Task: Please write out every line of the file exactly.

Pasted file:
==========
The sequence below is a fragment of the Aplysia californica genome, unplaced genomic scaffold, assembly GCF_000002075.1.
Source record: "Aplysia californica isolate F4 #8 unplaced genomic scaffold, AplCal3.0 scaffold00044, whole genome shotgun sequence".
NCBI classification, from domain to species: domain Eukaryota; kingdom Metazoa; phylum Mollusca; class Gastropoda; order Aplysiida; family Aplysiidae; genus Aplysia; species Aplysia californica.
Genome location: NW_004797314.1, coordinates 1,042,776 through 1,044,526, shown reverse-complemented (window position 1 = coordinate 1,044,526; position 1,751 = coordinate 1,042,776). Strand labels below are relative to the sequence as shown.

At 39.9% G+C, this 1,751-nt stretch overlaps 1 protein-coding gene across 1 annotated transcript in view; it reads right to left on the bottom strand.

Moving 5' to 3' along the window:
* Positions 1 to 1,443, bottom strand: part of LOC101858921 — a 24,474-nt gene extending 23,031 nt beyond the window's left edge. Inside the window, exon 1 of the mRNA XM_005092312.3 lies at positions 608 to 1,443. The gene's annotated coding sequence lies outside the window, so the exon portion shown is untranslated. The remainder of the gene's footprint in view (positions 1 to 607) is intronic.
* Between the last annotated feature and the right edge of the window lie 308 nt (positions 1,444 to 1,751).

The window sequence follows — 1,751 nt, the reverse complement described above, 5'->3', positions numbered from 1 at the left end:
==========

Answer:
The sequence below is a fragment of the Aplysia californica genome, unplaced genomic scaffold, assembly GCF_000002075.1.
Source record: "Aplysia californica isolate F4 #8 unplaced genomic scaffold, AplCal3.0 scaffold00044, whole genome shotgun sequence".
NCBI classification, from domain to species: domain Eukaryota; kingdom Metazoa; phylum Mollusca; class Gastropoda; order Aplysiida; family Aplysiidae; genus Aplysia; species Aplysia californica.
Genome location: NW_004797314.1, coordinates 1,042,776 through 1,044,526, shown reverse-complemented (window position 1 = coordinate 1,044,526; position 1,751 = coordinate 1,042,776). Strand labels below are relative to the sequence as shown.

At 39.9% G+C, this 1,751-nt stretch overlaps 1 protein-coding gene across 1 annotated transcript in view; it reads right to left on the bottom strand.

Moving 5' to 3' along the window:
* Positions 1 to 1,443, bottom strand: part of LOC101858921 — a 24,474-nt gene extending 23,031 nt beyond the window's left edge. Inside the window, exon 1 of the mRNA XM_005092312.3 lies at positions 608 to 1,443. The gene's annotated coding sequence lies outside the window, so the exon portion shown is untranslated. The remainder of the gene's footprint in view (positions 1 to 607) is intronic.
* Between the last annotated feature and the right edge of the window lie 308 nt (positions 1,444 to 1,751).

The window sequence follows — 1,751 nt, the reverse complement described above, 5'->3', positions numbered from 1 at the left end: